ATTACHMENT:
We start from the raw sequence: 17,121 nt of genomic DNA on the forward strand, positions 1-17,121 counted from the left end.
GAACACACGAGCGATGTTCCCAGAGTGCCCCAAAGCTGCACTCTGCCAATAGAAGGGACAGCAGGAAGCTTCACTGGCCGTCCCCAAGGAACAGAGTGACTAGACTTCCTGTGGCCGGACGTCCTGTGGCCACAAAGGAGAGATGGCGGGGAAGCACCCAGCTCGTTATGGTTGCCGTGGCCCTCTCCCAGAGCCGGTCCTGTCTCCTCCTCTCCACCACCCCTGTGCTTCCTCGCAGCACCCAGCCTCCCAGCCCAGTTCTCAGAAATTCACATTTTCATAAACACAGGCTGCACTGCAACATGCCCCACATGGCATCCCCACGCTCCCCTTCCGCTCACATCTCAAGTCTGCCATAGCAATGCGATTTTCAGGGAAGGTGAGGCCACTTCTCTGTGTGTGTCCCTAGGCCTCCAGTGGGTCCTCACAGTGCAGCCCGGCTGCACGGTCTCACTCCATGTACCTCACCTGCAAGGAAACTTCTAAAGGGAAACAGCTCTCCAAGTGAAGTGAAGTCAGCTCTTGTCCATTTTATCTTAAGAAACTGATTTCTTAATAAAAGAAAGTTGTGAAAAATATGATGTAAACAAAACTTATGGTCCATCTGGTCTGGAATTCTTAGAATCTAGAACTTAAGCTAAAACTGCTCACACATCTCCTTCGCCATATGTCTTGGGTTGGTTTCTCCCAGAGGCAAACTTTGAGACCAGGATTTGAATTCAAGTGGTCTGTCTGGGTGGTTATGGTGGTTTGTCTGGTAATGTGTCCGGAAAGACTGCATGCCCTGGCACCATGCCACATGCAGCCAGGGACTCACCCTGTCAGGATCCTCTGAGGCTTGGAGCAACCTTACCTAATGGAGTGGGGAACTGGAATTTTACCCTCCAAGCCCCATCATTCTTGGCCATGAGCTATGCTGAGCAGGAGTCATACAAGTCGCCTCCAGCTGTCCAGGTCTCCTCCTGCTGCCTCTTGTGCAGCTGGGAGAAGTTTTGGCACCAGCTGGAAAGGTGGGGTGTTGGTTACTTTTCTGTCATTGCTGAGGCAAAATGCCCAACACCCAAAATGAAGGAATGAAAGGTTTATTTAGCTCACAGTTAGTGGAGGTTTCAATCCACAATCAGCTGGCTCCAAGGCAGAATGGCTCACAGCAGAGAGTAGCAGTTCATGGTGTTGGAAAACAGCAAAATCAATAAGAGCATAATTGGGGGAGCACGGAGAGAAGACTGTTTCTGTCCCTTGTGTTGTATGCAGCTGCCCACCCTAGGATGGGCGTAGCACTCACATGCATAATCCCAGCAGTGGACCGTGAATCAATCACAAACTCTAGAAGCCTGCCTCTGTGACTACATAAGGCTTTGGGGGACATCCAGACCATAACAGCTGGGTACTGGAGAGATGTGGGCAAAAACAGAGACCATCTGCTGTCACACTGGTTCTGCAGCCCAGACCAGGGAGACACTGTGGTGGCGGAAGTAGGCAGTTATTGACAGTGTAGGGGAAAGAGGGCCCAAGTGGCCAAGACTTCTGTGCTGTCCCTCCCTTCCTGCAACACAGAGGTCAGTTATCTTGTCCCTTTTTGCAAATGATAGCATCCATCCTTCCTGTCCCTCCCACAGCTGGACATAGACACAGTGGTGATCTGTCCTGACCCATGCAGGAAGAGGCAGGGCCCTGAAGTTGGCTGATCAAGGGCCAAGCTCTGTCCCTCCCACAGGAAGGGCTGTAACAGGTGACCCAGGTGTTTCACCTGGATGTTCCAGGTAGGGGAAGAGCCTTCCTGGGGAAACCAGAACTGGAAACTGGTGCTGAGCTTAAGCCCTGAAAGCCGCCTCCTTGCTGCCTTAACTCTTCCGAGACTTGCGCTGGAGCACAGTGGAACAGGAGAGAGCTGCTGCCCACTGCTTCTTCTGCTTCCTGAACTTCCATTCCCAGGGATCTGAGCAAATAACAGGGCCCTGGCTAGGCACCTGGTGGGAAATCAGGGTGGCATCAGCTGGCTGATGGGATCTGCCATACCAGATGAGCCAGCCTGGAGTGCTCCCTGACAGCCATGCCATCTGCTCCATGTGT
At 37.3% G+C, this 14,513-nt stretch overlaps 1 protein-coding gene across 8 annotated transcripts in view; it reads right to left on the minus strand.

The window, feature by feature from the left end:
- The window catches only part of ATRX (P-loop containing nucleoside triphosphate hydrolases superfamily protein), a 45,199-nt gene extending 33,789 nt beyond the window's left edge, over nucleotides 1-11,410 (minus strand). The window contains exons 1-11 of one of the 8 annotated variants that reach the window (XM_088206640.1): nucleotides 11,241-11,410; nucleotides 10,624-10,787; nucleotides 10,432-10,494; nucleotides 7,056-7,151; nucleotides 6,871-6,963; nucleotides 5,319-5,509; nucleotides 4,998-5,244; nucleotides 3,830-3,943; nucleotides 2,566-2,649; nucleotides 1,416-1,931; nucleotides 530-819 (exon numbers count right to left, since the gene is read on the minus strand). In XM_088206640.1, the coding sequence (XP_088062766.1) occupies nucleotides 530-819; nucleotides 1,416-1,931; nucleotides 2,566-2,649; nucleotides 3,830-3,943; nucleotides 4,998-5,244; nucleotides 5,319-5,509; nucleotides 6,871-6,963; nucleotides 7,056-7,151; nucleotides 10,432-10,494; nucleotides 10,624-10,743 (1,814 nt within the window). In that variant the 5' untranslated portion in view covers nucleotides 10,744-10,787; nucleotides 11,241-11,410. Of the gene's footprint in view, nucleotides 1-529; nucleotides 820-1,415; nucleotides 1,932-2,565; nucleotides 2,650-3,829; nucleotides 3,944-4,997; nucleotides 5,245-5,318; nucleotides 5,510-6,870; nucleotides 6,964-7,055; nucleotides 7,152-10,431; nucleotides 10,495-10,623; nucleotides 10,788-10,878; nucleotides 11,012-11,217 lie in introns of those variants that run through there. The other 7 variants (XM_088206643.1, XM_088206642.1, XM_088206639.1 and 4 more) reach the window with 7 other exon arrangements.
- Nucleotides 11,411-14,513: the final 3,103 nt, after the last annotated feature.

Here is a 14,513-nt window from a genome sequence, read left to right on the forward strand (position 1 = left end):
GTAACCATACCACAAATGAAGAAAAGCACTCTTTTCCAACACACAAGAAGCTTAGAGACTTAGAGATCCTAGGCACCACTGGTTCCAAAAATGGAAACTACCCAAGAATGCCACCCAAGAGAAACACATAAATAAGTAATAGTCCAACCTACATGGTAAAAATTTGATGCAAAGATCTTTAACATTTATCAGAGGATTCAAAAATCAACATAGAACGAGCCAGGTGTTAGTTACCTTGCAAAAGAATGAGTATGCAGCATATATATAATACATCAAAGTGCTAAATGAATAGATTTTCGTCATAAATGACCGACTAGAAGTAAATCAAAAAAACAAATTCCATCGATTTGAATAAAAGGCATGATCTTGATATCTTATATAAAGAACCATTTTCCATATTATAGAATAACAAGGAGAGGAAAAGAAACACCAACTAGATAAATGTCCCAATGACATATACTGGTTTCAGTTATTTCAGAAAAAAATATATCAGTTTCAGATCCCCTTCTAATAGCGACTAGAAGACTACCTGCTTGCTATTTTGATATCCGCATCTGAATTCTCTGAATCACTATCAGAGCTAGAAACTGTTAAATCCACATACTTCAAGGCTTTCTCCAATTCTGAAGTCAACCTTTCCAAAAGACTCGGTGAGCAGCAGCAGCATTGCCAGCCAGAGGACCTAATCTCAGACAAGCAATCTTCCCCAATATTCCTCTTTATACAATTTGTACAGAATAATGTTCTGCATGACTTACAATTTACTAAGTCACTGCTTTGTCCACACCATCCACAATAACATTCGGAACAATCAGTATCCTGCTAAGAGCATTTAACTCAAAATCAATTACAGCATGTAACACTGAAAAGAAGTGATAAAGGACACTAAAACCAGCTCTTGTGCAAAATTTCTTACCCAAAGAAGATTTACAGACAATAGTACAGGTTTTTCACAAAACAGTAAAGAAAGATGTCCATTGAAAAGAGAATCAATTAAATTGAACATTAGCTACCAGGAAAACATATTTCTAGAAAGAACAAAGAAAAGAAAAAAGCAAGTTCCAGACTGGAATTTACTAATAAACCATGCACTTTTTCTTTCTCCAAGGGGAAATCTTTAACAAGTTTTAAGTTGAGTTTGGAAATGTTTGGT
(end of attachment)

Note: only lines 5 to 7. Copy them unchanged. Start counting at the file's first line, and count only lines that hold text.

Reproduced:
- The window catches only part of ATRX (P-loop containing nucleoside triphosphate hydrolases superfamily protein), a 45,199-nt gene extending 33,789 nt beyond the window's left edge, over nucleotides 1-11,410 (minus strand). The window contains exons 1-11 of one of the 8 annotated variants that reach the window (XM_088206640.1): nucleotides 11,241-11,410; nucleotides 10,624-10,787; nucleotides 10,432-10,494; nucleotides 7,056-7,151; nucleotides 6,871-6,963; nucleotides 5,319-5,509; nucleotides 4,998-5,244; nucleotides 3,830-3,943; nucleotides 2,566-2,649; nucleotides 1,416-1,931; nucleotides 530-819 (exon numbers count right to left, since the gene is read on the minus strand). In XM_088206640.1, the coding sequence (XP_088062766.1) occupies nucleotides 530-819; nucleotides 1,416-1,931; nucleotides 2,566-2,649; nucleotides 3,830-3,943; nucleotides 4,998-5,244; nucleotides 5,319-5,509; nucleotides 6,871-6,963; nucleotides 7,056-7,151; nucleotides 10,432-10,494; nucleotides 10,624-10,743 (1,814 nt within the window). In that variant the 5' untranslated portion in view covers nucleotides 10,744-10,787; nucleotides 11,241-11,410. Of the gene's footprint in view, nucleotides 1-529; nucleotides 820-1,415; nucleotides 1,932-2,565; nucleotides 2,650-3,829; nucleotides 3,944-4,997; nucleotides 5,245-5,318; nucleotides 5,510-6,870; nucleotides 6,964-7,055; nucleotides 7,152-10,431; nucleotides 10,495-10,623; nucleotides 10,788-10,878; nucleotides 11,012-11,217 lie in introns of those variants that run through there. The other 7 variants (XM_088206643.1, XM_088206642.1, XM_088206639.1 and 4 more) reach the window with 7 other exon arrangements.
- Nucleotides 11,411-14,513: the final 3,103 nt, after the last annotated feature.

Here is a 14,513-nt window from a genome sequence, read left to right on the forward strand (position 1 = left end):